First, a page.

February 2009
Group educates teachers to teach green
by Bridget Monaghan
thing has to be done about that.”
Buckland estimated 30 people, including
Sixty million plastic water bottles are
undergraduate students, graduate students,
thrown away each day in the United States,
professors and administrators are involved
and most end up in landfills or incinerators,
in the group.
according to the Container Recycling
Alexandra D’Urso, a graduate student in
Institute, a non-profit organization that pro-
the College of Education, said she joined
motes and studies the recycling of beverage
the organization to get involved in making
Last December, a newly-organized stu-
“I’ve been a proponent for environmental
dent group began protesting Penn State’s
conservation, and I’ve been waiting for the
contribution to that figure.
right opportunity to put my money where
The group is called 3E-COE for ecology,
my mouth is,” she said.
environment and education and College of
The December protest with the
Education, according to organizer Peter
Progressive Student Alliance and Eco-
Buckland, a graduate student in education
Action was to demand that Penn State elim-
theory and policy.
inate disposable plastic water bottles on
The organization is interested in develop-
ing initiatives or programs focused on sus-
Buckland said the group wrote a letter to
tainability, ecological literacy and aware-
Penn State President Graham Spanier, who
ness that can be integrated into present and
offered to have administrators meet with the
future classrooms.
group. Penn State has a goal of zero waste
Photo by Herve Nicoloff
Last December 3E-COE protested Penn State's continued use of disposable plastic water bottles.
The group juggles political issues,
on campus, Buckland said.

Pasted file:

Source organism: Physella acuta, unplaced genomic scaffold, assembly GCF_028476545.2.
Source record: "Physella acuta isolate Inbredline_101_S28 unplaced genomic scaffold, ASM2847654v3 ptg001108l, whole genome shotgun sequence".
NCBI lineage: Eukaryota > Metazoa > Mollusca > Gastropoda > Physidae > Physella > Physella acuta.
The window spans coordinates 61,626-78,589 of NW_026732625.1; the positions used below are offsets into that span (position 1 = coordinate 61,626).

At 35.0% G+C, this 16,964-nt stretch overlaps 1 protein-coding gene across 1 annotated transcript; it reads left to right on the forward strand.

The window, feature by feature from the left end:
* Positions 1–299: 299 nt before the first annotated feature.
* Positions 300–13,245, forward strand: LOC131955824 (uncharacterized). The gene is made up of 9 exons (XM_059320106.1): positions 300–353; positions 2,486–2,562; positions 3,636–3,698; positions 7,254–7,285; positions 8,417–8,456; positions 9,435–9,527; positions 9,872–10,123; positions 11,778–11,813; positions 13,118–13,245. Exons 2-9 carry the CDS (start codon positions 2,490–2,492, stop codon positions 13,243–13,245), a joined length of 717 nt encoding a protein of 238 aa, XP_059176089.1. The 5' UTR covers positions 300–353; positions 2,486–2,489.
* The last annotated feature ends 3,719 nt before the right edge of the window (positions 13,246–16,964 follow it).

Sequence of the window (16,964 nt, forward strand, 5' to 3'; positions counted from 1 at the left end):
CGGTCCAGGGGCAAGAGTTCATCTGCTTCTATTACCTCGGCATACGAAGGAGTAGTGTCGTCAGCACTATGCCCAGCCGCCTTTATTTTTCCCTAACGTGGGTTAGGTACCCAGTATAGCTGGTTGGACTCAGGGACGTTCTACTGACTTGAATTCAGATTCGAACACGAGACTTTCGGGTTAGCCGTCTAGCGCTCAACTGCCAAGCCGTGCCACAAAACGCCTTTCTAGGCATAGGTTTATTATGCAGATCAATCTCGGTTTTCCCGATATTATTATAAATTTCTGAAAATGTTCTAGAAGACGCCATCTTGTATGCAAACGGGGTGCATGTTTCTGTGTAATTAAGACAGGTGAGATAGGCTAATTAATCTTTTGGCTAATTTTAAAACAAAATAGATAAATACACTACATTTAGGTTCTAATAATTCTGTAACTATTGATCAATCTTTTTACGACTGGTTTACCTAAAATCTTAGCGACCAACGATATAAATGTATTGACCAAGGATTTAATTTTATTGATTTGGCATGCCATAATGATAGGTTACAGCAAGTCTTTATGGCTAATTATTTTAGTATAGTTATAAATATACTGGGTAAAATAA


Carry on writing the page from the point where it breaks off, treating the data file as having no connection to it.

Buckland said, but is set apart from
That resulted in a January meeting that
Progressive Student Alliance and Eco-
left Buckland optimistic. He said employ-
and I think that one way or another we are
ly easy to not think about because it’s so
Action because it has a more narrow focus
ees handling the waste for the university see
going to see something change in the com-
convenient,” Buckland said. “It’s going to
on the particular subset of education.
any waste reduction as potentially good,
ing year — their elimination wholesale or a
become an inconvenience one day.”
“The United States is the most educated
and unnecessary waste — plastic water bot-
move to a biodegradable bottle,” he said.
country,” he said. “The most educated peo-
tles — as good to eliminate.
“People are taking a free resource and
ple are the most wasteful people, and some-
“The meeting was productive, thoughtful,
making it extremely expensive, but it’s real-
see 3E-COE , pg. 18
New mentoring program fosters inclusion
by Ivana Lee
years ago from New York. Arriving in the
nect within the community, make personal
women with different backgrounds is a way
new community, Hinds-Zaami was exposed
and social connections and become com-
to keep the organization’s mission state-
The American Association of University
to a different culture, and simple needs were
ment alive, and to provide a program for
(AAUW) and Community
hard to find.
AAUW is one of the oldest women’s
women of different cultures, backgrounds,
Diversity Group (CDG) of Centre County
“I didn’t know where the shoe repair shop
organizations, founded in 1881 by a small
and races.
have created a mentoring program, allowing
was,” Hinds-Zaami said.
“One woman
group of women to help women realize that
“It’s not how to only survive, but to enjoy
women of all ethnicities to become part of
came to State College and lost all her lug-
there are a number of issues they face once
the community with others,” said Hinds-
the broader community.